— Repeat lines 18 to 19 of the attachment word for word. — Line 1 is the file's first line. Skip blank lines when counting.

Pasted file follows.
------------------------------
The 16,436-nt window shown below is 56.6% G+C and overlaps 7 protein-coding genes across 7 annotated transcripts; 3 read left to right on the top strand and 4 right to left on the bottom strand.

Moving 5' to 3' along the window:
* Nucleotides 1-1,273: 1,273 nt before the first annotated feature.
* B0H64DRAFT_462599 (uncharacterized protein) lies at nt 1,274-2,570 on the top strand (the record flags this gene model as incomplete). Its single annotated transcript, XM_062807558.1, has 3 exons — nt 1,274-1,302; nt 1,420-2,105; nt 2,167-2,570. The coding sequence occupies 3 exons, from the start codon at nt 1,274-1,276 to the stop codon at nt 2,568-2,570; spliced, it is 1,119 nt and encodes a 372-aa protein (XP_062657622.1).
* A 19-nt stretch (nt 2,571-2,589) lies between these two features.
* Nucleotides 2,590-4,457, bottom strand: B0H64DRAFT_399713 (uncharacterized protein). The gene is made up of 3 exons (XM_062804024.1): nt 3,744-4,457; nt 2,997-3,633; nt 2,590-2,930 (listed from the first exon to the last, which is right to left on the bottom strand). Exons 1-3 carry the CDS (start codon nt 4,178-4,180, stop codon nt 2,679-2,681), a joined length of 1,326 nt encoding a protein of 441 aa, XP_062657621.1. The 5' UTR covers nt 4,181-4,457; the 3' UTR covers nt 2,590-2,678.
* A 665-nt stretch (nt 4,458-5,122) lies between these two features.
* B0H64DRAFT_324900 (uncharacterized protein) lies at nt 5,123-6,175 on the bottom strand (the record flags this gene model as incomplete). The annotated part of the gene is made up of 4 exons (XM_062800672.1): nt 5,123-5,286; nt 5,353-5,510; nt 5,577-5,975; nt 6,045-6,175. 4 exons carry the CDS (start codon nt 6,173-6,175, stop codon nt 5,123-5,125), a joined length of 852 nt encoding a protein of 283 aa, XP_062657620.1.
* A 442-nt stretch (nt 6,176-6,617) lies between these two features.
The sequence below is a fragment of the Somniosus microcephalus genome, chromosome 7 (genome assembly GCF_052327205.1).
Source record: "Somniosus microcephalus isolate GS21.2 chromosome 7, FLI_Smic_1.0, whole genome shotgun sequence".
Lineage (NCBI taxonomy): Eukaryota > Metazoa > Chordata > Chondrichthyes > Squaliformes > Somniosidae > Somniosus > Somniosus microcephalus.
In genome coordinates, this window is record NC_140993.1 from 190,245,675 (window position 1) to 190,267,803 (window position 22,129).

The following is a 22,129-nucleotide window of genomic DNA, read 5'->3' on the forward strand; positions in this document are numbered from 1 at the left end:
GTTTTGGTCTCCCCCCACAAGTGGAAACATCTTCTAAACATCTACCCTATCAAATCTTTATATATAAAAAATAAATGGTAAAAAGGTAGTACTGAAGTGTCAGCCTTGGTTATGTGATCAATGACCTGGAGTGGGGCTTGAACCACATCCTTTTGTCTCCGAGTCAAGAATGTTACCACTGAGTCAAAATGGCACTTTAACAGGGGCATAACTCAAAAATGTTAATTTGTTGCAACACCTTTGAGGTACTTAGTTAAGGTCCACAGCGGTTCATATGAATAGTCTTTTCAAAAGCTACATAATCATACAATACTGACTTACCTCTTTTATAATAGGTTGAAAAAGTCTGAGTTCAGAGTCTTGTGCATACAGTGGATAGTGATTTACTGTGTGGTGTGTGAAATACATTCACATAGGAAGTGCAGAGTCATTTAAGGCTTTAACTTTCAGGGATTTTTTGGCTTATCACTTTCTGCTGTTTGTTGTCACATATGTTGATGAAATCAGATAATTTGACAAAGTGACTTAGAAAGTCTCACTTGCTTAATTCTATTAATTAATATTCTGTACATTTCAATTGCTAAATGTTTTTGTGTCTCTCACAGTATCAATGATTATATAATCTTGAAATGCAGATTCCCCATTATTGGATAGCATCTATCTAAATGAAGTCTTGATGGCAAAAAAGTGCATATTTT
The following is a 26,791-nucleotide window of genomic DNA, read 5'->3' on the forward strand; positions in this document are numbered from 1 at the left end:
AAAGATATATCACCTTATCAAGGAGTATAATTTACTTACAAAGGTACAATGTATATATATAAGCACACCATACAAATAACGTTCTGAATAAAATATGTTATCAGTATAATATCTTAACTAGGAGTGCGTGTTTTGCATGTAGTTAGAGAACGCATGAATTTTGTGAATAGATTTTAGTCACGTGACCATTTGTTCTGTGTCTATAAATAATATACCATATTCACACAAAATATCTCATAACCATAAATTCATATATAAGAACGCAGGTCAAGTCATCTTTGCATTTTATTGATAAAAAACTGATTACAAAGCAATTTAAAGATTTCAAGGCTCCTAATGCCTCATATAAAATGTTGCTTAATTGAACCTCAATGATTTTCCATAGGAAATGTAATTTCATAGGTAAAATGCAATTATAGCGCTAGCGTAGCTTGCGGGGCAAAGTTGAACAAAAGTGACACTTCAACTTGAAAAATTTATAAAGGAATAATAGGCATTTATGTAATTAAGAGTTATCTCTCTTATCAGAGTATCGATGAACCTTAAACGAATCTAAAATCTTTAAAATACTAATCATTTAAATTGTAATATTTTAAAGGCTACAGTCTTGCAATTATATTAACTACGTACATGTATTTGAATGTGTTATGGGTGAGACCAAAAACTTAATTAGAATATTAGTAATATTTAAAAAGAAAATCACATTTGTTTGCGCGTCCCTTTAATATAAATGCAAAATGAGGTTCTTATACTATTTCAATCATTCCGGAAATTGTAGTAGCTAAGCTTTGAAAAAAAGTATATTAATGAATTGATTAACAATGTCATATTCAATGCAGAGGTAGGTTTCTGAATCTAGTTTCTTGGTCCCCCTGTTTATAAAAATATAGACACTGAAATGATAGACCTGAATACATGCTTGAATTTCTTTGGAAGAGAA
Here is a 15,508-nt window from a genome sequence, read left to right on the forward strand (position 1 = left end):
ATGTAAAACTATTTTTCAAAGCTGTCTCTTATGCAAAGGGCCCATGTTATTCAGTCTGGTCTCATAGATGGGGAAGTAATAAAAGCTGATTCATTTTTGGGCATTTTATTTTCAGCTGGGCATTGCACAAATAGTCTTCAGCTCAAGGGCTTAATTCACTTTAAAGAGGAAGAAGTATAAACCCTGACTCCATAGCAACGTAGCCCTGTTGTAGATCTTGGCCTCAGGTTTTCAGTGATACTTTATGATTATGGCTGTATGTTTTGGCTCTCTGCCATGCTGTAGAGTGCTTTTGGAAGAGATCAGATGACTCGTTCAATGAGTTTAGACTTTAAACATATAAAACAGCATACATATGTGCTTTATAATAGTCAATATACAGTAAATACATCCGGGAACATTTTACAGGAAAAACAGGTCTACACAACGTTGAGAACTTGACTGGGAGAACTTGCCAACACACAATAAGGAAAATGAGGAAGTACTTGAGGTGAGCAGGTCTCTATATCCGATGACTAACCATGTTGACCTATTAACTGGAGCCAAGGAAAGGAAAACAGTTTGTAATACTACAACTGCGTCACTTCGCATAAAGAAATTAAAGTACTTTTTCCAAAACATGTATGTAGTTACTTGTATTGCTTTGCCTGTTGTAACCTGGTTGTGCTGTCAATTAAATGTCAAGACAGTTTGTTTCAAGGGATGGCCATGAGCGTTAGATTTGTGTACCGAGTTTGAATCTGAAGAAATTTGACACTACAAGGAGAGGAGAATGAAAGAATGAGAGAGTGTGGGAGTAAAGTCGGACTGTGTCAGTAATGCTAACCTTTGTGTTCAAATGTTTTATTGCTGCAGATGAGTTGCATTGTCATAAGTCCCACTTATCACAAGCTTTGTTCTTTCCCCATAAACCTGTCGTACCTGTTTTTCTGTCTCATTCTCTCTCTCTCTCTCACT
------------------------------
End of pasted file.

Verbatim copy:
Here is a 15,508-nt window from a genome sequence, read left to right on the forward strand (position 1 = left end):
ATGTAAAACTATTTTTCAAAGCTGTCTCTTATGCAAAGGGCCCATGTTATTCAGTCTGGTCTCATAGATGGGGAAGTAATAAAAGCTGATTCATTTTTGGGCATTTTATTTTCAGCTGGGCATTGCACAAATAGTCTTCAGCTCAAGGGCTTAATTCACTTTAAAGAGGAAGAAGTATAAACCCTGACTCCATAGCAACGTAGCCCTGTTGTAGATCTTGGCCTCAGGTTTTCAGTGATACTTTATGATTATGGCTGTATGTTTTGGCTCTCTGCCATGCTGTAGAGTGCTTTTGGAAGAGATCAGATGACTCGTTCAATGAGTTTAGACTTTAAACATATAAAACAGCATACATATGTGCTTTATAATAGTCAATATACAGTAAATACATCCGGGAACATTTTACAGGAAAAACAGGTCTACACAACGTTGAGAACTTGACTGGGAGAACTTGCCAACACACAATAAGGAAAATGAGGAAGTACTTGAGGTGAGCAGGTCTCTATATCCGATGACTAACCATGTTGACCTATTAACTGGAGCCAAGGAAAGGAAAACAGTTTGTAATACTACAACTGCGTCACTTCGCATAAAGAAATTAAAGTACTTTTTCCAAAACATGTATGTAGTTACTTGTATTGCTTTGCCTGTTGTAACCTGGTTGTGCTGTCAATTAAATGTCAAGACAGTTTGTTTCAAGGGATGGCCATGAGCGTTAGATTTGTGTACCGAGTTTGAATCTGAAGAAATTTGACACTACAAGGAGAGGAGAATGAAAGAATGAGAGAGTGTGGGAGTAAAGTCGGACTGTGTCAGTAATGCTAACCTTTGTGTTCAAATGTTTTATTGCTGCAGATGAGTTGCATTGTCATAAGTCCCACTTATCACAAGCTTTGTTCTTTCCCCATAAACCTGTCGTACCTGTTTTTCTGTCTCATTCTCTCTCTCTCTCTCACT